Well, I’m supposed to be getting some thunderstorms tonight, and that may knock out my power, so I’ll get my blog written as quickly as I can.
I’m watching episode 4 of Roots right now, the one in which Mike Brady sells Kizzy to the sinister Rifleman. This is the second time that I’ve seen this particular episode, and I feel disappointed this time around, as I was the first time that I saw it.
Oh, it’s a masterpiece, so I’m not talking about its storyline or production. It’s just that here’s Kizzy, who’s about to be sold to Mike Brady’s “niece” (or, actually, his daughter, whom he had with the wife of his brother, Ben Cartwright). The niece/daughter is Sandy Duncan, her friend from childhood. And Kizzy is reluctant to go with her, because she wants to stay with her family. But Sandy Duncan tells her that Mike Brady and Kizzy’s dad, John Amos, will be able to visit her, since Mike Brady will naturally see his beloved niece. Sandy promises to protect Kizzy, as the two of them are friends.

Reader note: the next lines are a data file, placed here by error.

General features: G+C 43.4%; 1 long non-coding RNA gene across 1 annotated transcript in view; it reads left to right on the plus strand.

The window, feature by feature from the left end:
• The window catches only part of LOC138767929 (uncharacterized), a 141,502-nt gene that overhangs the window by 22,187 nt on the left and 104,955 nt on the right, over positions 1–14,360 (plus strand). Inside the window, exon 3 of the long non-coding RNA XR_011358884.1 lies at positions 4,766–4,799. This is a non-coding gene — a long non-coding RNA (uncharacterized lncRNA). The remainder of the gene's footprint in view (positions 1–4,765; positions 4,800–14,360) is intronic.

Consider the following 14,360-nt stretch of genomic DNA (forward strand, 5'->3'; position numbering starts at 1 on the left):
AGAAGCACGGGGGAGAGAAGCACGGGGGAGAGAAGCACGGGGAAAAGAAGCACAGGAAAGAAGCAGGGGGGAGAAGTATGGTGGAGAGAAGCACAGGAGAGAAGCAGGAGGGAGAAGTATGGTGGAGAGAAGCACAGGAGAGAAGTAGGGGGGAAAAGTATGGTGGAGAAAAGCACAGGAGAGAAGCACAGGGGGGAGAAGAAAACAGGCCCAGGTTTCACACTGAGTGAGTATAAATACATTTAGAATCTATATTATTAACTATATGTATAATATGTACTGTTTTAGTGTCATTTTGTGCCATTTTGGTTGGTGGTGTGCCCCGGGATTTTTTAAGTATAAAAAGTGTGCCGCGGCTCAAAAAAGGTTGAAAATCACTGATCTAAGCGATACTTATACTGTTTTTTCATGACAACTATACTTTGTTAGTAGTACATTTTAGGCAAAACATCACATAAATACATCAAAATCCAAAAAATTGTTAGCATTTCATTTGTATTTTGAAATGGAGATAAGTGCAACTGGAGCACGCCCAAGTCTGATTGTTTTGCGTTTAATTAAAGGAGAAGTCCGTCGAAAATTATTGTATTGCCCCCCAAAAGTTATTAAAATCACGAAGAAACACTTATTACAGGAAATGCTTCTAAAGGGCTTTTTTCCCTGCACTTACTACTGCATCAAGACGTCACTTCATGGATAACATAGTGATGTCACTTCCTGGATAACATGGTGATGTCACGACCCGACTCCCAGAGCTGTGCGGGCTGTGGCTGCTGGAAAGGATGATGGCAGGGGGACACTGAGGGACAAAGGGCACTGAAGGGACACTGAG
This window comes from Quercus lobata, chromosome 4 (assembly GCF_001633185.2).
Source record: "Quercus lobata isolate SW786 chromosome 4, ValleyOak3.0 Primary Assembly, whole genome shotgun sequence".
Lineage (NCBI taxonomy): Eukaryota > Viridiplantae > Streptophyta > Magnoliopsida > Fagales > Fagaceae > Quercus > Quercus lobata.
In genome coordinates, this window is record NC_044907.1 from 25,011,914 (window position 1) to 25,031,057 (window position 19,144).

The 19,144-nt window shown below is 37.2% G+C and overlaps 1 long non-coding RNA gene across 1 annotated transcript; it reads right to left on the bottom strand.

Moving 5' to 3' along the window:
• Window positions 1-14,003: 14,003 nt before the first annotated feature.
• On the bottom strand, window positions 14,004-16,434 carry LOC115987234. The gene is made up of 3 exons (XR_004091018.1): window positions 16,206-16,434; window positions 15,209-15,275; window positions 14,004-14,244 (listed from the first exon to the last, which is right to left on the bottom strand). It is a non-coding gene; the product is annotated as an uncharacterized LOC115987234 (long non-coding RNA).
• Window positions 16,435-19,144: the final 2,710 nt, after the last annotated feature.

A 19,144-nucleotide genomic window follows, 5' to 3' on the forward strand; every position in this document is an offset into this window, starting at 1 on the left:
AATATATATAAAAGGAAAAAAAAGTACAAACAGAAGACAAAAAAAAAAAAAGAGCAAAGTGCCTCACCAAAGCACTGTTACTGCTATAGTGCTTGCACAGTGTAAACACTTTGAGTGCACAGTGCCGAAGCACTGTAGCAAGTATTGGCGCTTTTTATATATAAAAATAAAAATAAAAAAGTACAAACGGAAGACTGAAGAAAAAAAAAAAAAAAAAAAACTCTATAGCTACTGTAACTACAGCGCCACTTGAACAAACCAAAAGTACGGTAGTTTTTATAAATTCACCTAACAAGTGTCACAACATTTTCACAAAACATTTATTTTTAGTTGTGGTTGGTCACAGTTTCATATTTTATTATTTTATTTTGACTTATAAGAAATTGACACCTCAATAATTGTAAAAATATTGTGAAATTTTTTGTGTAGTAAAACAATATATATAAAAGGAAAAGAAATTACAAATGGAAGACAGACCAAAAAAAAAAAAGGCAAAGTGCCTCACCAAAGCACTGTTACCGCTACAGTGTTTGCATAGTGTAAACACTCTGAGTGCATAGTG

Well, Kizzy forges a paper pass for her boyfriend, a slave who tries to run away. And so Mike Brady decides to enforce order on his plantation by selling her to the Rifleman, who has his lustful eye on her. And Sandy Duncan watches Kizzy get separated from her parents, while doing nothing to stop it.
What’s sad is this: Kizzy didn’t really like the choice between living with Sandy Duncan and staying with her parents. But, then, something happens that makes that choice a little more attractive: Kizzy’s sent to stay with someone who is not her friend, plus she’ll never see her parents again. Do you think she wishes she had her old choice back?
Of course, one could say that the whole situation is tragic, all of it–the choice that Sandy Duncan offered, the forcible removal of Kizzy from her family, her rape at the hands of the Rifleman. That’s what happens when one person owns another. Some choices appear better than others, but the whole system stinks, since the slave is totally at the mercy of a “master.”